Recent core tests in the Mississippi bird-foot delta provide additional information on the geometry and facies characteristics of bar-finger sands. These elongate lenticular sand bodies underlie the 15- to 20-mile-long major distributaries of the river and are characterized by a branching pattern with interbranch areas widening gulf ward. Originating as distributary-mouth bar deposits, the fingers reach maximum widths comparable to those of the present-day bars—approximately 5 miles. Their lenticular form and maximum thickness of more than 250 feet result largely from displacement of water-rich delta-platform clayey silts by the mass of accumulating bar sands. Each finger comprises three zones—a central zone of “clean” sand with minor amounts of silt and clay; a relatively thin upper transition zone, with more silt and clay, which grades upward into natural-levee and delta-plain deposits; and a lithologically similar, but relatively thick, lower transition zone which grades downward and laterally into delta-front deposits. Typical internal features of the fingers include—thin layers with unidirectional cross-bedding in the upper transition and central zones, and thin festoon cross-beds throughout; laminae of plant fragments and scattered laminae of clayey silt; minor faults and contorted beds in the lower transition zone; and an absence of both microfauna and macrofauna. Locally, the bar fingers have been deformed by upward movement of mud lumps. The lower Pennsylvanian Booch sand of the greater Seminole district, Oklahoma, provides an excellent example of ancient bar-finger deposits.
Figures & Tables
Geometry of Sandstone Bodies
This volume contains the eight papers presented as a symposium of the Research Committee of The American Association of Petroleum Geologists at the 1960 annual meeting in Atlantic City, New Jersey. One paper presented in the General Session at that meeting, one reprinted paper, and three other solicited papers are also included.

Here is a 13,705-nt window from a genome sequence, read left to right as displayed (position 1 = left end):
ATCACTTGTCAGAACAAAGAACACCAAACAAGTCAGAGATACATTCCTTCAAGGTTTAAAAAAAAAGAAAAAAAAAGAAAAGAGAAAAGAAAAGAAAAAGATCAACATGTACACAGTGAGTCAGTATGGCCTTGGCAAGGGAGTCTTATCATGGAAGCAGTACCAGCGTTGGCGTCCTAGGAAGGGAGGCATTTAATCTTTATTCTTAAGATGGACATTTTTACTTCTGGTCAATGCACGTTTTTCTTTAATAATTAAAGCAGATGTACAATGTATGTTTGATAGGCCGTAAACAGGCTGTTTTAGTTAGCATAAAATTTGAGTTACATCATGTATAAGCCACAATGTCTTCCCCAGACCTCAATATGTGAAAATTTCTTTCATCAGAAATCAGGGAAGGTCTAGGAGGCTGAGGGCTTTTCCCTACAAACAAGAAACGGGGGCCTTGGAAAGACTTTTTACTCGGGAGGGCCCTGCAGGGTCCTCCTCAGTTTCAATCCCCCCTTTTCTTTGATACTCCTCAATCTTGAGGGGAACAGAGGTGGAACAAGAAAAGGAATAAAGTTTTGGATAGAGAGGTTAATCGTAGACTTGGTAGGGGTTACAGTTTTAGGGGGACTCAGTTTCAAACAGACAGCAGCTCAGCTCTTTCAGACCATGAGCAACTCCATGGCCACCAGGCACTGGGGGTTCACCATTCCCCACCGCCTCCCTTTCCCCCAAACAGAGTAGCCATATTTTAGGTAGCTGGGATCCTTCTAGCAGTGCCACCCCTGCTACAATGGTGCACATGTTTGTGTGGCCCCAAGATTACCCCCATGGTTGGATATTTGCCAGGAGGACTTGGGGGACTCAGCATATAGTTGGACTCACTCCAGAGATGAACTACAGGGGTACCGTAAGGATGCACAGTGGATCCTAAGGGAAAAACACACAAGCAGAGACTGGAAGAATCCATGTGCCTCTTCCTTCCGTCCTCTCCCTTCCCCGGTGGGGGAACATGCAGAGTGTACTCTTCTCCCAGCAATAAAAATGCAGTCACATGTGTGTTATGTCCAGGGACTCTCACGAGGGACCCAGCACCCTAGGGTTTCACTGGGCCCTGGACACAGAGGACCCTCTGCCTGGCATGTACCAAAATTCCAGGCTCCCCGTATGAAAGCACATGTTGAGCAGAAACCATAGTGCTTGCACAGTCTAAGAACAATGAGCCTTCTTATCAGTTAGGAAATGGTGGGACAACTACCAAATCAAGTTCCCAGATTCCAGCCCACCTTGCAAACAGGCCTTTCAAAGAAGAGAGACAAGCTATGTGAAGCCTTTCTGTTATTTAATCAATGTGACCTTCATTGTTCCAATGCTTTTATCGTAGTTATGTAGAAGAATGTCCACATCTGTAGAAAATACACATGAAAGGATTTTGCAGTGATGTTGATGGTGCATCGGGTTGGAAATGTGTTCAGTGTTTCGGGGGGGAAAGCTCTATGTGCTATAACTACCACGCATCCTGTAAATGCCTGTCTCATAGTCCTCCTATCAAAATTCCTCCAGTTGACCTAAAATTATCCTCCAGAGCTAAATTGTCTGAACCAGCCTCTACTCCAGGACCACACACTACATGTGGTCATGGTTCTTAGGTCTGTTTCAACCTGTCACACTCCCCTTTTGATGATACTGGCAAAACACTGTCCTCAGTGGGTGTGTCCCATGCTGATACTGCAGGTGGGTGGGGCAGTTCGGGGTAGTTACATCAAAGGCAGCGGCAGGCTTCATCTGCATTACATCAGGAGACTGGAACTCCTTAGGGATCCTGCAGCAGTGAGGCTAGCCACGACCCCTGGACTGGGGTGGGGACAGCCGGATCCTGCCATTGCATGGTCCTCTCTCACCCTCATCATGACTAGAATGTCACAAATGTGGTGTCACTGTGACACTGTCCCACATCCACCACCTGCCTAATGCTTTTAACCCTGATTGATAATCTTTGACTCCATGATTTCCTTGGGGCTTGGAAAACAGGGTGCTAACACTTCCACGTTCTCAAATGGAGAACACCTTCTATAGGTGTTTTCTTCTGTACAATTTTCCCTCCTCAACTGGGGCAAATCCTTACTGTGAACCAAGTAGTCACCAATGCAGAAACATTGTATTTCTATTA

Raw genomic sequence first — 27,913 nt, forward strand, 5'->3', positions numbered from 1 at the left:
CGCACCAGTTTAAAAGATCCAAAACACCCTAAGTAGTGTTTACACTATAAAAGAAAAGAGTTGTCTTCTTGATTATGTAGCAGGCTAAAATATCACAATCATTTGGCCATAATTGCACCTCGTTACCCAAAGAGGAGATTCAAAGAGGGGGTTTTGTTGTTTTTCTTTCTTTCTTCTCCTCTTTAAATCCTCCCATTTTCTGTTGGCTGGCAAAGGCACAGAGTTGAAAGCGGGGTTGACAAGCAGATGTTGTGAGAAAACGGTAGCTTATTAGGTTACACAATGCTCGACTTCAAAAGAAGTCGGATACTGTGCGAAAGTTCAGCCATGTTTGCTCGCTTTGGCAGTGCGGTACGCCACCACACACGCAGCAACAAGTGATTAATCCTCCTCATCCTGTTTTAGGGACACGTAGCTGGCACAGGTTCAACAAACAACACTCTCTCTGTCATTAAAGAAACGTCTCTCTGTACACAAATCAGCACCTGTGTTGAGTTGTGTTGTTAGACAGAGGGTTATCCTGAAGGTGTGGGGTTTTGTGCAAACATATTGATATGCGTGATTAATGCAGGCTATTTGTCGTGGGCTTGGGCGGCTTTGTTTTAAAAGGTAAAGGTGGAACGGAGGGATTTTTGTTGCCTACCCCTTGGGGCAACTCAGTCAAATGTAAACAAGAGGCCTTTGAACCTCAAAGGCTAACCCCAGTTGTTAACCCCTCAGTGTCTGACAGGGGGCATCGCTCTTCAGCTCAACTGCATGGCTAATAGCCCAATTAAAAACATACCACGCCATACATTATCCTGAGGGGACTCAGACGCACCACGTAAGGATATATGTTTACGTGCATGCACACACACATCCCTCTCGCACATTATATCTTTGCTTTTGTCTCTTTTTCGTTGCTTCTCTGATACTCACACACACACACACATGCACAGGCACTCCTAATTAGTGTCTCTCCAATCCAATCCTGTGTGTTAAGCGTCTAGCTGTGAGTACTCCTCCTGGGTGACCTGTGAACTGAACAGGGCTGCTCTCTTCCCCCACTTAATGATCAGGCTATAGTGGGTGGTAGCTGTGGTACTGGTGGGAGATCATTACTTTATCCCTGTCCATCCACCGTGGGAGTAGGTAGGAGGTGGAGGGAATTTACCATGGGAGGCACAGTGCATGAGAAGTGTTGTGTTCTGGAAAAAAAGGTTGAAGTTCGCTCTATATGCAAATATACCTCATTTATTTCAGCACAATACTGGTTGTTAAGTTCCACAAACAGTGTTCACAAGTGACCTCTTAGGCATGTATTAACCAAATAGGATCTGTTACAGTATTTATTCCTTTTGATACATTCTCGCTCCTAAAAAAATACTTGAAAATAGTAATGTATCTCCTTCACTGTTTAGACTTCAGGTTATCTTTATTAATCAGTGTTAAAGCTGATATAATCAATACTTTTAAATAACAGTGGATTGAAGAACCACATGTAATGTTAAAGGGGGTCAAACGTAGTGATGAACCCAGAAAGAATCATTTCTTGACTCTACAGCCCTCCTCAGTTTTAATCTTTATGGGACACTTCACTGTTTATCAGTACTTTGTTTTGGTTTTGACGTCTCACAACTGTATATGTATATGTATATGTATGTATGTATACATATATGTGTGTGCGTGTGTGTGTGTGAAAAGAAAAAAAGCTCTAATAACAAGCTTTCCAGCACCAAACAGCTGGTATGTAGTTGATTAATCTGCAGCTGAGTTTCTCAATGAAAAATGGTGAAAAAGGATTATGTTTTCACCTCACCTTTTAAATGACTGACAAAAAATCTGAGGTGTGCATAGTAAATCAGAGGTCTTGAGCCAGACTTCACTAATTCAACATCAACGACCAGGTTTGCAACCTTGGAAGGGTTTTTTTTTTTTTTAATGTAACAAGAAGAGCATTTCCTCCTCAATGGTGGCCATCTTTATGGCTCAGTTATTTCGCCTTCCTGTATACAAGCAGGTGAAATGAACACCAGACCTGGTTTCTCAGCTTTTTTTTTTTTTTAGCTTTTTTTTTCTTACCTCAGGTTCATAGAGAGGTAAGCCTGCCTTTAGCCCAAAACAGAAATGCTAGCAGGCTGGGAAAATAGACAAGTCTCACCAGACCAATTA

The choice of “Geometry of Sandstone Bodies” as a timely and pertinent subject lor the 1960 symposium was made after an extensive canvass of Research Committee members and about fifty other geologists vitally interested in research in petroleum geology. From a group of about 15 proposed subjects, this one was selected as first choice by almost all those canvassed. Partly because of this high level of interest, the decision was made to attempt publication of the symposium as a special volume of The American Association of Petroleum Geologists. The word geometry in the title probably had several different meanings among the selectors, and for this reason an attempt was made to define the term adequately in order to establish uniformity of communication among symposium participants.
The dictionary definition of the word “geometry” is the science of magnitudes in space. In applying the term to the symposium theme, some modification and interpretation of its formal meaning were needed, and the following definition was therefore proposed for use in this volume—
Geometry of Sandstone Bodies—Spatial relationships of sandstone deposits within the sedimentary framework.
As used in this book, the subject is more than just a three-dimensional study in which thickness is added to areal distribution.